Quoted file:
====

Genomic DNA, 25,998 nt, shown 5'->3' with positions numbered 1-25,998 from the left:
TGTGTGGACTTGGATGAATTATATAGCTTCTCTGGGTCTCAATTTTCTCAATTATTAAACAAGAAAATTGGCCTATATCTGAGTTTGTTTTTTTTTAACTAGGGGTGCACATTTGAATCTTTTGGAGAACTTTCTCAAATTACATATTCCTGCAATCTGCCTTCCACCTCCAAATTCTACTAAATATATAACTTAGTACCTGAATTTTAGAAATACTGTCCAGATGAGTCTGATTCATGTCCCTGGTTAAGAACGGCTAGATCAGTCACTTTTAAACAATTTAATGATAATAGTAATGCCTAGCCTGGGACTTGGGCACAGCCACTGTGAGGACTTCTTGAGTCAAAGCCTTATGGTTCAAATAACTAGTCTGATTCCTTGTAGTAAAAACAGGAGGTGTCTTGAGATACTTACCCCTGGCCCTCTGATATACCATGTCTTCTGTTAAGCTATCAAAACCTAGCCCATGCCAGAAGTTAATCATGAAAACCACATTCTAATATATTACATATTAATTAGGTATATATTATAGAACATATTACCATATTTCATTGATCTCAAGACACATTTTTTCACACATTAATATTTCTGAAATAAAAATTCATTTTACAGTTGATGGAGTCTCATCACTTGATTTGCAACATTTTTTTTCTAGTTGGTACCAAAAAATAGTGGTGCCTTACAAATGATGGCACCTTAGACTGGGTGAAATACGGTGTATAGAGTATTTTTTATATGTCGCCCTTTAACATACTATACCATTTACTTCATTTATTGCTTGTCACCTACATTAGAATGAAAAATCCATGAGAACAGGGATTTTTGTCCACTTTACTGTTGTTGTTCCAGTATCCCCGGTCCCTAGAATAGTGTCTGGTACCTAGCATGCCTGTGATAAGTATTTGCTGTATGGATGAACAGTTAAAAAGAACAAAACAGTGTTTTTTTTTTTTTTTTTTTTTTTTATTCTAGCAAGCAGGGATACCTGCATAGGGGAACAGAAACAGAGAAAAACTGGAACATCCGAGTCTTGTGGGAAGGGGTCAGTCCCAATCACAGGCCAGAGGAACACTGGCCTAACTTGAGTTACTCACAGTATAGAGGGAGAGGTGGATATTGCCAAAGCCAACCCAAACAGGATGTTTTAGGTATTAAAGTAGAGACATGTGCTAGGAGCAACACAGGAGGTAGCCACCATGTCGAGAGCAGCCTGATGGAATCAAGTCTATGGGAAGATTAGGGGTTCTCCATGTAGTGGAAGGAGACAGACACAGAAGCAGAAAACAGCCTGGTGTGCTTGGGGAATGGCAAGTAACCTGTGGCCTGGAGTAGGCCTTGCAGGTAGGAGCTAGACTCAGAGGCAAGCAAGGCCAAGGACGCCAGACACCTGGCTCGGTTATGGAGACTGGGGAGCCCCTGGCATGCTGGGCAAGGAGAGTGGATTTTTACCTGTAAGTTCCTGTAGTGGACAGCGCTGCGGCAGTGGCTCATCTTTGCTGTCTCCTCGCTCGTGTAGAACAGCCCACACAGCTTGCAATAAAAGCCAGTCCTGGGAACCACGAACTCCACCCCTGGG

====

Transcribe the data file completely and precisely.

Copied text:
Genomic DNA, 25,998 nt, shown 5'->3' with positions numbered 1-25,998 from the left:
TGTGTGGACTTGGATGAATTATATAGCTTCTCTGGGTCTCAATTTTCTCAATTATTAAACAAGAAAATTGGCCTATATCTGAGTTTGTTTTTTTTTAACTAGGGGTGCACATTTGAATCTTTTGGAGAACTTTCTCAAATTACATATTCCTGCAATCTGCCTTCCACCTCCAAATTCTACTAAATATATAACTTAGTACCTGAATTTTAGAAATACTGTCCAGATGAGTCTGATTCATGTCCCTGGTTAAGAACGGCTAGATCAGTCACTTTTAAACAATTTAATGATAATAGTAATGCCTAGCCTGGGACTTGGGCACAGCCACTGTGAGGACTTCTTGAGTCAAAGCCTTATGGTTCAAATAACTAGTCTGATTCCTTGTAGTAAAAACAGGAGGTGTCTTGAGATACTTACCCCTGGCCCTCTGATATACCATGTCTTCTGTTAAGCTATCAAAACCTAGCCCATGCCAGAAGTTAATCATGAAAACCACATTCTAATATATTACATATTAATTAGGTATATATTATAGAACATATTACCATATTTCATTGATCTCAAGACACATTTTTTCACACATTAATATTTCTGAAATAAAAATTCATTTTACAGTTGATGGAGTCTCATCACTTGATTTGCAACATTTTTTTTCTAGTTGGTACCAAAAAATAGTGGTGCCTTACAAATGATGGCACCTTAGACTGGGTGAAATACGGTGTATAGAGTATTTTTTATATGTCGCCCTTTAACATACTATACCATTTACTTCATTTATTGCTTGTCACCTACATTAGAATGAAAAATCCATGAGAACAGGGATTTTTGTCCACTTTACTGTTGTTGTTCCAGTATCCCCGGTCCCTAGAATAGTGTCTGGTACCTAGCATGCCTGTGATAAGTATTTGCTGTATGGATGAACAGTTAAAAAGAACAAAACAGTGTTTTTTTTTTTTTTTTTTTTTTTTATTCTAGCAAGCAGGGATACCTGCATAGGGGAACAGAAACAGAGAAAAACTGGAACATCCGAGTCTTGTGGGAAGGGGTCAGTCCCAATCACAGGCCAGAGGAACACTGGCCTAACTTGAGTTACTCACAGTATAGAGGGAGAGGTGGATATTGCCAAAGCCAACCCAAACAGGATGTTTTAGGTATTAAAGTAGAGACATGTGCTAGGAGCAACACAGGAGGTAGCCACCATGTCGAGAGCAGCCTGATGGAATCAAGTCTATGGGAAGATTAGGGGTTCTCCATGTAGTGGAAGGAGACAGACACAGAAGCAGAAAACAGCCTGGTGTGCTTGGGGAATGGCAAGTAACCTGTGGCCTGGAGTAGGCCTTGCAGGTAGGAGCTAGACTCAGAGGCAAGCAAGGCCAAGGACGCCAGACACCTGGCTCGGTTATGGAGACTGGGGAGCCCCTGGCATGCTGGGCAAGGAGAGTGGATTTTTACCTGTAAGTTCCTGTAGTGGACAGCGCTGCGGCAGTGGCTCATCTTTGCTGTCTCCTCGCTCGTGTAGAACAGCCCACACAGCTTGCAATAAAAGCCAGTCCTGGGAACCACGAACTCCACCCCTGGG